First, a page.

When my child was diagnosed with a mental illness I was constantly talking about mental health. I was confusing the two terms and replacing “illness” with “health”, mostly because I cringed every time I used the term “mental illness”.
You see, there’s still a stigma around those words, even for a Mom who has been advocating for her son for years and years. I just couldn’t seem to easily say the words “my son has a mental illness”. It was easier to say “I’m raising awareness for mental health” or “I’m pushing hard for my son’s mental health to be taken care of”.
Until one day my son corrected me.
We were talking about the campaign we are doing called #PushingForAwareness where we committed to completing 50 pushups for 50 days to raise awareness for childhood mental illness. BUT…when we first started the campaign I kept saying we were “raising awareness for childhood mental health”.
My son asked, “Is there a difference between health and illness”? I paused, because in that moment I realized I needed to get over the stigma and educate properly.
I told him that we were raising awareness for childhood anxiety and depression.
“And those are illnesses, right? So we should say that we’re raising awareness for childhood mental illness because that’s what we’re doing”, he said.
“You’re right, buddy. You’re 100% right. We’re raising awareness for childhood mental illness.”
You see, everyone has mental health but not everyone has mental illness.
Your mental health slides on a continuum – some days you could have good mental health and other days you could have bad mental health. Stress, sleep, nutrition, life, in general, all lend a hand in dictating your mental health. But mental illness? Well, that gets diagnosed by a professional.
You may notice now that in the live videos we do for our daily pushups that my son introduces it as “raising awareness for mental illness” and after a few weeks, I no longer cringe at those words. I’ve grown accustomed to them and appreciate the power behind them.
I was feeling pretty baffled by my reaction to the words mental illness, but I’ve accepted that it was all based around the stigma we are currently battling. Even though I’ve been battling and I’ve been fighting for my son, I needed to wrap my head around the terms. They’re just words, but wow…words hold power, don’t they?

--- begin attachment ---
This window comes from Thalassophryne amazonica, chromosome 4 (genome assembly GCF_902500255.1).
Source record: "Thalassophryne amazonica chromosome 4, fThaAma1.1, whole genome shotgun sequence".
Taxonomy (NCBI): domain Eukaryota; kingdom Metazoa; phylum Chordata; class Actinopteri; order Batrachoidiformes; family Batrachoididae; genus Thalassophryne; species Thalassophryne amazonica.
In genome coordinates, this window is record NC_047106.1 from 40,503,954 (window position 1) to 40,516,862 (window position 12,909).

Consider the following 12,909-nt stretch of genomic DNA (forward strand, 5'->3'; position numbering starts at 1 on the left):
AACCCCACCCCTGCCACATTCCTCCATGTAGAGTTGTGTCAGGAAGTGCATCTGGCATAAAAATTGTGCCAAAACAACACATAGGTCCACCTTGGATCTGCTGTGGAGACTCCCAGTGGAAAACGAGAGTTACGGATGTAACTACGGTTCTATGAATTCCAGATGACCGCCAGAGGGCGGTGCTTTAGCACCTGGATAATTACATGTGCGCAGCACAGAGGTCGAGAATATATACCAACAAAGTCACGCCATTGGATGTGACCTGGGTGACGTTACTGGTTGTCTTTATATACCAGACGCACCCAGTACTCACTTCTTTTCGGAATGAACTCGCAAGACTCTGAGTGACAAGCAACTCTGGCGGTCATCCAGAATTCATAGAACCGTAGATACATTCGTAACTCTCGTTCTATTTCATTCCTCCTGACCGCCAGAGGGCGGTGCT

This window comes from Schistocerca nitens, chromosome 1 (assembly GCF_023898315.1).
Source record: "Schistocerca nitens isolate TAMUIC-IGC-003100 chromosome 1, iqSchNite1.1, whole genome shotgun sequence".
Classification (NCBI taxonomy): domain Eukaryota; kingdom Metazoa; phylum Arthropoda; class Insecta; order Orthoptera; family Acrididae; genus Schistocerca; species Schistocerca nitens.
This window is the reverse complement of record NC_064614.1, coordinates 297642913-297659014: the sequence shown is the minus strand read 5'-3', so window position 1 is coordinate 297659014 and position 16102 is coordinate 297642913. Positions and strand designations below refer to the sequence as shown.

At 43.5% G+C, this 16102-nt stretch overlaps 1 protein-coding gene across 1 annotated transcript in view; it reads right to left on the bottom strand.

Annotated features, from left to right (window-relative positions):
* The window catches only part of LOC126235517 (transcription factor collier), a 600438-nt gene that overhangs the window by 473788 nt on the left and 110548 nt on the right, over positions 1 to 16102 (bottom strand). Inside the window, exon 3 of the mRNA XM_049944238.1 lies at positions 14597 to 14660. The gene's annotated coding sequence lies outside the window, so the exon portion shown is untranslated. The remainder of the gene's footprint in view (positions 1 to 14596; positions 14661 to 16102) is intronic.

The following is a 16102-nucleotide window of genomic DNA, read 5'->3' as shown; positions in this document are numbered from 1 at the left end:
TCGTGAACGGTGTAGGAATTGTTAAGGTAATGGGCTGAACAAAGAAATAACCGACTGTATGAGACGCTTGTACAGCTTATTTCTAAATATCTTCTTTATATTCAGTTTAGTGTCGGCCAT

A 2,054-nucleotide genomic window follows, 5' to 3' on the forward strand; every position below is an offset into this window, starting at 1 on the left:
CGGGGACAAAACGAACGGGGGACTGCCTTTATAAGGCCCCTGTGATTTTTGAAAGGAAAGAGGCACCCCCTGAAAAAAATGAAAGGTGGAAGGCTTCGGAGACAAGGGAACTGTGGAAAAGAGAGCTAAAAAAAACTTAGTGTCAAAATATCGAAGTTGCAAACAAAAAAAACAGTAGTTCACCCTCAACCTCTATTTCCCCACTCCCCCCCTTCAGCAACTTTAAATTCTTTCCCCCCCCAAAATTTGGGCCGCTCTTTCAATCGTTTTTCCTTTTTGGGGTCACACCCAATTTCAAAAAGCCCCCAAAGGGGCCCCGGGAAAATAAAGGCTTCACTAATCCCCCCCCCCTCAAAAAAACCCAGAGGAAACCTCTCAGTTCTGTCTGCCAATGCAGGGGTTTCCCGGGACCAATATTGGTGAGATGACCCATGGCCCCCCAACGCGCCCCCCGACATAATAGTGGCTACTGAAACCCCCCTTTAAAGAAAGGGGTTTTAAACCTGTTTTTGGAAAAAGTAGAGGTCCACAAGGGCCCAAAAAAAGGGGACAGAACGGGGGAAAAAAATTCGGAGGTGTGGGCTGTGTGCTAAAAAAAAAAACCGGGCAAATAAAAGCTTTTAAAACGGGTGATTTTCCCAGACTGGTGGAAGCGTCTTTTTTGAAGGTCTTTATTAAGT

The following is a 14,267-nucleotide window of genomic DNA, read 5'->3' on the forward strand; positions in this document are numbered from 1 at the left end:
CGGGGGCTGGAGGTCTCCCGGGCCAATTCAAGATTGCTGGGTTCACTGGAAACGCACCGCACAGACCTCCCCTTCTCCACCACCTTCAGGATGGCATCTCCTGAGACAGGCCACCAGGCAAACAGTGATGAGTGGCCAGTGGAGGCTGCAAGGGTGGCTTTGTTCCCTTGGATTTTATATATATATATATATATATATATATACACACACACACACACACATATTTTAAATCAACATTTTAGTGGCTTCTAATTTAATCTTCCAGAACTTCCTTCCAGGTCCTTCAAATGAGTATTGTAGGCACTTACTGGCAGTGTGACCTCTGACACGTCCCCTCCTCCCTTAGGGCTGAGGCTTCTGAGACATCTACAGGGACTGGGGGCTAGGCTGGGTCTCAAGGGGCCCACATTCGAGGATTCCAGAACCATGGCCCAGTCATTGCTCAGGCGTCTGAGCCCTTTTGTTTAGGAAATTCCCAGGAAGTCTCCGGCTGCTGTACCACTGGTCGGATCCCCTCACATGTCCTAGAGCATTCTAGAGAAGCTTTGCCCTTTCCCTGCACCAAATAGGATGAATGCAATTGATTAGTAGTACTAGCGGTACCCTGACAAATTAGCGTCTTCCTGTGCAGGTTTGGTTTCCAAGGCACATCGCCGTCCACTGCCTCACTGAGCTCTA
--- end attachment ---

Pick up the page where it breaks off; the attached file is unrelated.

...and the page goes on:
The more I’ve used the words, the easier it’s gotten. It’s not that I’m ashamed of his diagnosis at all, it’s not that I felt the need to hide it (obviously…sheesh we’re running a whole campaign on it), but I did need to address my cringey reaction to those two words.
And, the answer truly was stigma. It’s a long battle ahead of us to de-stigmatize the word. I know this because even as a true and huge advocate for mental illness, I shirked away from using the correct term for my son…and that’s the problem.
I realize more than ever that the work we need to do to help in the area of destigmatizing (is that even a word?!) the words “mental illness” is massive. However, I also know you can get the heck over it because I have done just that.
So, say it with me “MENTAL ILLNESS”.
My child has a mental illness.
I can say it now and I actually stand a little prouder. I may even throw a shoulder shimmy at you because it’s not scary at all. It’s actually pretty damn empowering.
My son called me out on not addressing the issue and using the incorrect term and I couldn’t be more proud of him. He’s not embarrassed by it and he continues to have the amazing conversations about mental illness with adults, friends and random people in the grocery store. So who am I to stand in his way?
If you haven’t checked out his campaign to raise awareness for mental illness, please do so! We have ONE WEEK left and we’re about $1300 short of our $5000 goal.
CLICK HERE TO DONATE!
Lindsay Gee says
Aw…thank you! And, it’s true! I like bacon, peanut butter cups AND burpees. It’s all about balance, baby! xo